Wild Grass: Three Stories of Change in Modern China by Ian Johnson. New York: Pantheon Books, 2004 ix + 324 pp. US$24.00 (hardcover).
This book by a former Beijing Bureau Chief of the Wall Street Journal is an engaging narrative that profiles three ordinary yet remarkable individuals whose experience in confronting the injustices of China's political and legal system reflect the tensions simmering beneath the surface of China's economic miracle. Johnson's intimate account reveals what he clearly believes to be the stirrings of a quiet revolution at the grassroots that must eventually transform China into a fairer society.
The first of Johnson's three long chapters traces the story of former middleschool teacher, self-educated legal services officer and peasant champion, Ma Wenlin. Inspired by the success of the Peijiawan case in which peasants successfully sued the local government for exceeding its authority in taxation, Ma filed a similar lawsuit on behalf of aggrieved peasants in his home county of Zizhou in Shaanxi Province.
Ma's story strikes at the heart of the crisis in China's countryside. Economic and administrative reforms have placed increasing pressure on local levels of the Party-state to generate their own revenues. In industrialized areas, local governments have succeeded by taxing enterprises, but in the agricultural heartlands, local governments have had little alternative but to squeeze peasants to cover bloated administrative costs. That peasants should protest is no surprise. In fact, Chinese authorities themselves acknowledge tens of thousands of protests across rural China each year. Central government officials are quick to blame rapacious local officials for the peasants' burden. However, when Ma exhausted all other legal options, he went like thousands of wronged Chinese citizens to the petition offices of the central government, a safety valve for social grievances that has a centuries-long history. Beijing's police promptly delivered him into the hands of the Zizhou County police, who detained him with regular beatings for four months. This points to a clear conspiracy between central and local administrative organs to silence voices like Ma's.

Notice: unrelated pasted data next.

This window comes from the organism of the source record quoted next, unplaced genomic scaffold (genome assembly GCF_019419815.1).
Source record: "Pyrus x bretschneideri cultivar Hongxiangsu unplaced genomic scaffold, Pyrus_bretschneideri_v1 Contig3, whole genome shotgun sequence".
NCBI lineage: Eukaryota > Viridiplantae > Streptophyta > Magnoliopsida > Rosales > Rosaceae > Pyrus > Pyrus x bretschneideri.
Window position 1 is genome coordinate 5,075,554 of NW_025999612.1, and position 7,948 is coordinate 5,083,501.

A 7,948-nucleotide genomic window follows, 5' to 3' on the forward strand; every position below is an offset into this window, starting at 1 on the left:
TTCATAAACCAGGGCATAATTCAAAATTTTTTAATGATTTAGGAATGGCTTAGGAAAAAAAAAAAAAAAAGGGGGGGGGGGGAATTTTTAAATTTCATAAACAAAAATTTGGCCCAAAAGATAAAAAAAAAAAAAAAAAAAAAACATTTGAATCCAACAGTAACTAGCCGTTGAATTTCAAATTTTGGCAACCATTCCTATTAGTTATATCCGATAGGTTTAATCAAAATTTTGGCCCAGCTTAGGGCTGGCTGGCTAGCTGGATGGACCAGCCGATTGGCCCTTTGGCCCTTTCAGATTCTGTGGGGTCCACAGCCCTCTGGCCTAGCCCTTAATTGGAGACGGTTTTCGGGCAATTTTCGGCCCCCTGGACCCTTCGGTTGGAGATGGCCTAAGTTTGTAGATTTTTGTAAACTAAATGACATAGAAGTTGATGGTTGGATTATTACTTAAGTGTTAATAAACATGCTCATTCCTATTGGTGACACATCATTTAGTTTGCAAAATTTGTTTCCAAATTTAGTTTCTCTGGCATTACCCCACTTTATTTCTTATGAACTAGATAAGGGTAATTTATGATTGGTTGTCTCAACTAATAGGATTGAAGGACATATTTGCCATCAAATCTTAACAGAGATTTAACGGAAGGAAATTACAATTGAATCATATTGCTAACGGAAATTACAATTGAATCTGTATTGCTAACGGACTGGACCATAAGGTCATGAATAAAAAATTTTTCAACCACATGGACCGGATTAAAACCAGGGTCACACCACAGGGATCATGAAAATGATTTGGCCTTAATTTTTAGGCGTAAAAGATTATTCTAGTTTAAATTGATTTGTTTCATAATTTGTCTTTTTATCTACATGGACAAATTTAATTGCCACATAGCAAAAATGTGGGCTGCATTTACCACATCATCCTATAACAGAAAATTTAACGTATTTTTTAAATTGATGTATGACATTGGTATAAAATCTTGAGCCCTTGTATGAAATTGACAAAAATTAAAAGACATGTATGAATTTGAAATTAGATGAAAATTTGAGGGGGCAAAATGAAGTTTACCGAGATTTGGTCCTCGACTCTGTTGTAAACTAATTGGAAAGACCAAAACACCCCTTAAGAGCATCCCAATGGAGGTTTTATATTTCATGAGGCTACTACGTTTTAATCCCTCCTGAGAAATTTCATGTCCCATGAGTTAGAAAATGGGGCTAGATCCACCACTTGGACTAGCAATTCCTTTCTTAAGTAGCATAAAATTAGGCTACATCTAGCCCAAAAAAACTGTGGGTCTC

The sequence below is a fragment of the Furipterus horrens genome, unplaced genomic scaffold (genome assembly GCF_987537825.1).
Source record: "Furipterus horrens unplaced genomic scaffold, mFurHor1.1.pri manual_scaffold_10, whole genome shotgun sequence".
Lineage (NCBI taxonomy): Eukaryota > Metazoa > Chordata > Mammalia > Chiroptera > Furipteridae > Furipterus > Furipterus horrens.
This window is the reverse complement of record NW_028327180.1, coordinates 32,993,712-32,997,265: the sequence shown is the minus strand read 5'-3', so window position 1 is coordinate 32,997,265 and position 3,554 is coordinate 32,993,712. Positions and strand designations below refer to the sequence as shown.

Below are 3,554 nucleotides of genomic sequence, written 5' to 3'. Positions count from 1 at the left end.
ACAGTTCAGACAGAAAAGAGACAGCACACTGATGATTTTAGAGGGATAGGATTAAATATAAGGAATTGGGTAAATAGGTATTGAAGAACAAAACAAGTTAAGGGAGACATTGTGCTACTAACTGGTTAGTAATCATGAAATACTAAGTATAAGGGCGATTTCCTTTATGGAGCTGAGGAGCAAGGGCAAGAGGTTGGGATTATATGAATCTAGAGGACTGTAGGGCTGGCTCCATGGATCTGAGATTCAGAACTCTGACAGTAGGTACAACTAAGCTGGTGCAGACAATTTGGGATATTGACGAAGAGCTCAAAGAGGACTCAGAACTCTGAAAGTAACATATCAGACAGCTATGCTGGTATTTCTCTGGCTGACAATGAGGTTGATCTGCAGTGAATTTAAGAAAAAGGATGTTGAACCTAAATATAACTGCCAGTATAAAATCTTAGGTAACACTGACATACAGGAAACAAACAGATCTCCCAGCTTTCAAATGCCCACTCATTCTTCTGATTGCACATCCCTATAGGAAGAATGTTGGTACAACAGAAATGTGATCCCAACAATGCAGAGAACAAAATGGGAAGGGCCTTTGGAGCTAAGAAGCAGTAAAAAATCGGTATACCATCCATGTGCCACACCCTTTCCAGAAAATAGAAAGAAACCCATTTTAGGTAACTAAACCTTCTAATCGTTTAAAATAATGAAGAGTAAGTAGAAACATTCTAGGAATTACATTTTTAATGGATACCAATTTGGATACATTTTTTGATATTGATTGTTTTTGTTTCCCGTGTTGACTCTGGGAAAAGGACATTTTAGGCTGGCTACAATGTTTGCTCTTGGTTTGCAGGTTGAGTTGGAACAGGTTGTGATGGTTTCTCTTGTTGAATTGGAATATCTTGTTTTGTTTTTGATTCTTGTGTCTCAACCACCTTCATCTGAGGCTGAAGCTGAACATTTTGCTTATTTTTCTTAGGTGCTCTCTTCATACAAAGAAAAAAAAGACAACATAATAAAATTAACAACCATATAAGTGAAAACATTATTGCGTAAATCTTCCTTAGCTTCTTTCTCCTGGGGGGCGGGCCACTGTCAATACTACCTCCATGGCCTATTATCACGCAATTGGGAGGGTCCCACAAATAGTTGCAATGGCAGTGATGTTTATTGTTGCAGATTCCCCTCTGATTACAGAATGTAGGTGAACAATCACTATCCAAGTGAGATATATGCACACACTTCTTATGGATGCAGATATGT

Johnson's second story relates another class action suit-this time by homeowners evicted from their Ming and Qing era homes by city governments and property developers seeking big profits. The city lawyers' case was also doomed before it began. There was simply too much money at stake for the 23,000 aggrieved residents to get anywhere with their claim. But Johnson maintains his optimism throughout. He observes astutely that the rules of the game are changing. The lawyers and their clients have become more sophisticated in representing their interests, pooling resources to print glossy brochures and using the media to mobilize public opinion, m a legal environment where the roles and interests of police, Party and courts are nebulously intertwined, such strategies become the new weapons of the weak.
The third character in Johnson's trilogy is not a lawyer but an ordinary grandmother. …